An Experiment with Flipping the Classroom in an Undergraduate Synoptic Meteorology Course

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Wednesday, 7 January 2015: 11:15 AM
125AB (Phoenix Convention Center - West and North Buildings)
Eric G. Hoffman, Plymouth State University, Plymouth, NH

There are many different ways of including experiential learning in a college class room environment. Traditionally Synoptic meteorology courses in B.S. degree programs have scheduled lab time to apply concepts learned in the lecture portion of the class to map analysis and forecasting exercises. Students are expected to learn the concepts in class and then apply them to lab or to a homework assignment. Recently, educators across all levels have started to use change that model of student learning by “flipping the classroom”. One way to flip a class is to have students learn the course concepts independently through assignments to be completed outside of class and then applying those concepts in the classroom through an exercise guided by the instructor. The value of using this conceptual model for student learning is that students can use their time with their instructor to refine their knowledge of conceptual material while applying the concepts.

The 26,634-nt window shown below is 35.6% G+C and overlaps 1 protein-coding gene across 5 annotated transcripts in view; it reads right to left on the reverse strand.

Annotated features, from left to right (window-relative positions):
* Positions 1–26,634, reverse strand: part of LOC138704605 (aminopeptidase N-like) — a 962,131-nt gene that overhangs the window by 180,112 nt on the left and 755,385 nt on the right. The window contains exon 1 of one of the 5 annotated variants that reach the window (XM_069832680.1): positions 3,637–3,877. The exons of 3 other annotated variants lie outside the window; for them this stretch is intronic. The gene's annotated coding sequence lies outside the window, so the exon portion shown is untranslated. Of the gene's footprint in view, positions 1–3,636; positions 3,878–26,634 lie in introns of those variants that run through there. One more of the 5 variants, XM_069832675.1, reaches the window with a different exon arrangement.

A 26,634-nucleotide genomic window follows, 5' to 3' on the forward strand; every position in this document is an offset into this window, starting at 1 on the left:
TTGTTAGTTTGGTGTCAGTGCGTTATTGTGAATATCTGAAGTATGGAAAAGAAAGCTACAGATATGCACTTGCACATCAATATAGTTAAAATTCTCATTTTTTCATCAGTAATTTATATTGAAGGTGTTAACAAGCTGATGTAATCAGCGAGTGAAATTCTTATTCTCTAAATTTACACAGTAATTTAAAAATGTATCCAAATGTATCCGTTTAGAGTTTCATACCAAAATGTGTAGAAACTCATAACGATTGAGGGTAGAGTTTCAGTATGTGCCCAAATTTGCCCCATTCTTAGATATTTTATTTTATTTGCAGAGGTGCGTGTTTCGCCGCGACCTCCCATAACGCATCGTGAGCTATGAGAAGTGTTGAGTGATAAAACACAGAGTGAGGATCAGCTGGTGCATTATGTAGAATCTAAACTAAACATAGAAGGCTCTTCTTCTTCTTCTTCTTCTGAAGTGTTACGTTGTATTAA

In the Fall 2014 semester of MT 3300 Synoptic Meteorology I at Plymouth State University, a flipped classroom model will be applied to help students learn how to develop a forecast. Some map analysis assignments will use the traditional approach which consists of lecture material to learn how to interpret weather maps and satellite images, a short amount of time to have brief guided weather discussions, and a homework assignment. The flipped classroom will be one or two homework assignments that consist of online video lectures and supplemental readings and the classroom work will be real-time map analysis. Both the traditional and flipped map analysis assignments will culminate in a flipped classroom experience in which students will prepare their first forecast in real-time during class after having completed a homework assignment in which the conceptual material for how to synthesize their map analysis skills into a forecast is presented. Students will be asked to evaluate their experiences with both the traditional and flipped classroom approaches and the results of the faculty and student experience will be presented.